Your No. 1 ally when choosing the best food for your dog after he has been diagnosed with heart disease is your veterinarian. Your vet will provide you with a diet that takes into account your dog’s size, the seriousness of his condition and his specific needs. You can help your pal by checking out the available food and treat options and making sure he always sticks to his diet.
The best food for a dog with a heart condition is a food that is low in sodium. Salt makes your dog's body cling to fluids that he doesn't need, putting extra strain on his heart. Reducing the levels of sodium can help to minimize fluid retention so the heart can function more efficiently. According to the School of Veterinary Medicine at Tufts University, a dog with mild heart disease may not require a drastic reduction in sodium intake, while a dog with more severe heart disease may require much lower sodium levels. Be sure to get your vet's recommendation before choosing food.
Some research indicates that adding omega-3 fatty acids to your dog’s diet can help to improve his overall health. This is particularly important if your dog has lost a lot of weight due to his heart problem, a condition known as “cardiac cachexia.” He can end up getting weaker and weaker as his condition gets worse. According to the Mar Vista Veterinary Clinic, adding omega-3 fatty acids may help to stimulate your pet’s appetite and reduce the debilitating effects of this serious condition.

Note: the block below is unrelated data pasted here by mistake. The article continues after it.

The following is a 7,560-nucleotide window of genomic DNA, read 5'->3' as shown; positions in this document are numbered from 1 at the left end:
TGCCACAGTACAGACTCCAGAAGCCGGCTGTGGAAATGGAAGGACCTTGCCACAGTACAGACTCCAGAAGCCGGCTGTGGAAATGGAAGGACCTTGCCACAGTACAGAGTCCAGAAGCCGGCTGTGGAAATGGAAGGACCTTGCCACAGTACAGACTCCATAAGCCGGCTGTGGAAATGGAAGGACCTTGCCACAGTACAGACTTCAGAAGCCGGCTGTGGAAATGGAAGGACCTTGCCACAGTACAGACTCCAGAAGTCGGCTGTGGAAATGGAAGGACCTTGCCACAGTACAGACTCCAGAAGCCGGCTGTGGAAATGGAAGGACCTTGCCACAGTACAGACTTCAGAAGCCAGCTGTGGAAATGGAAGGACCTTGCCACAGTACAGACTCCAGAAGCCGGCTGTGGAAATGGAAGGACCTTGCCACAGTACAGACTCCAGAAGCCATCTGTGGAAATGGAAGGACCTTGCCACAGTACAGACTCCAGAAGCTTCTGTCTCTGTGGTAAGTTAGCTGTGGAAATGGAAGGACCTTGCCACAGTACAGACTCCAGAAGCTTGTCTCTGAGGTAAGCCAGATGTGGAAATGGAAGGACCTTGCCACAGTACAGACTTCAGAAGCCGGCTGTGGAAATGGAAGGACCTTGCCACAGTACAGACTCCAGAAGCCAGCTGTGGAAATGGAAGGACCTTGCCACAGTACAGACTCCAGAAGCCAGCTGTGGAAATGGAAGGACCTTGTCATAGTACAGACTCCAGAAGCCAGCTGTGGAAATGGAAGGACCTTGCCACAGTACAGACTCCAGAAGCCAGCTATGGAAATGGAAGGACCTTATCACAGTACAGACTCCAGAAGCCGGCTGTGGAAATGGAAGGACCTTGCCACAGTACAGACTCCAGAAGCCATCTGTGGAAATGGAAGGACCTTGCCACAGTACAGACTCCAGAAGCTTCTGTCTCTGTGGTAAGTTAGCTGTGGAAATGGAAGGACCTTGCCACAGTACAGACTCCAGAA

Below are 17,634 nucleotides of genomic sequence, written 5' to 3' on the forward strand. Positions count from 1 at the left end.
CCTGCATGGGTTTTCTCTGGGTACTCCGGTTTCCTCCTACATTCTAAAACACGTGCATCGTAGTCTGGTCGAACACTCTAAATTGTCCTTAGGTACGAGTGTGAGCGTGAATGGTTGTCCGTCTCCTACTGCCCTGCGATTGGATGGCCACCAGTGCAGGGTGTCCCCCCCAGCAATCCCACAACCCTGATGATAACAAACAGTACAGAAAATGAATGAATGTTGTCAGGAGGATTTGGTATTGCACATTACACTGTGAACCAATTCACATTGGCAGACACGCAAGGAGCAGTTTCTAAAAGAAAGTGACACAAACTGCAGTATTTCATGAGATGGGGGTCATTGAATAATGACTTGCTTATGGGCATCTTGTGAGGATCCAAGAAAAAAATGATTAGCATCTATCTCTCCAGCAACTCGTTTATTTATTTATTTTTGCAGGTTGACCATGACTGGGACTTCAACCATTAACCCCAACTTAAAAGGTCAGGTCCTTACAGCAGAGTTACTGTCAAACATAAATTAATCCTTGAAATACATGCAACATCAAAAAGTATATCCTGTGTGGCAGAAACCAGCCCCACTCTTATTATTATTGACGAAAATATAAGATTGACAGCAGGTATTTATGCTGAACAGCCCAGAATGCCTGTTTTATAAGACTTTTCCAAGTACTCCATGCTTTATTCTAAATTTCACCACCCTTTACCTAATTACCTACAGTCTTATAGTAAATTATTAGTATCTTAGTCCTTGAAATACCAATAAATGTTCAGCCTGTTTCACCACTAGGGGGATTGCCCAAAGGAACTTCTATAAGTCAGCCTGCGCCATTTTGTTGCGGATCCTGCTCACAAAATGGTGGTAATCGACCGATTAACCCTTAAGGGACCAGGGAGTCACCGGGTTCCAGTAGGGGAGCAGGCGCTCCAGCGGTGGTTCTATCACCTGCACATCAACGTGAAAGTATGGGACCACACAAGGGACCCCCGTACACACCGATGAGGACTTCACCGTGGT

While healthy dogs generally do not require supplementation with taurine, it can help your dog if he is experiencing heart problems. Adequate taurine can help to prevent heart disease in breeds that are sensitive to taurine levels, including Newfoundlands, cocker spaniels, English setters, Saint Bernards, Labradors and golden retrievers. Not everyone is aware that some diets are naturally low in taurine, such as low-protein, lamb and rice and high-fiber diets. If you feed your dog a regular commercial diet, he probably is getting enough of this essential amino acid. If you don’t, ask your veterinarian about supplementation.
Veterinarians such as those at Washington State University strongly recommend that you never give your pet human foods and treats, especially those that are high in salt. No matter how tasty they are, you aren't doing your pup a favor by adding in a lot of people foods. Avoid hot dogs and other processed meats, chips, popcorn, cheese and pretzels. Instead, offer your pal treats that are low in sodium, including cooked, unsalted turkey and chicken and commercially available low-salt pet treats. Watch for these and read the labels to find the one that's best for your dog.
- Tufts University: Cummings School of Veterinary Medicine: Treatments for Pets with Heart Disease: Congestive Heart Failure
- Tufts University: Cummings School of Veterinary Medicine: Important Nutrients for Pets with Heart Disease
- Tufts University: Cummings School of Veterinary Medicine: Restricted Nutrients for Pets with Heart Disease
- Mar Vista Veterinary Hospital: Heart Failure Therapy
- Washington State University: Home Care of the Heart Failure Patient
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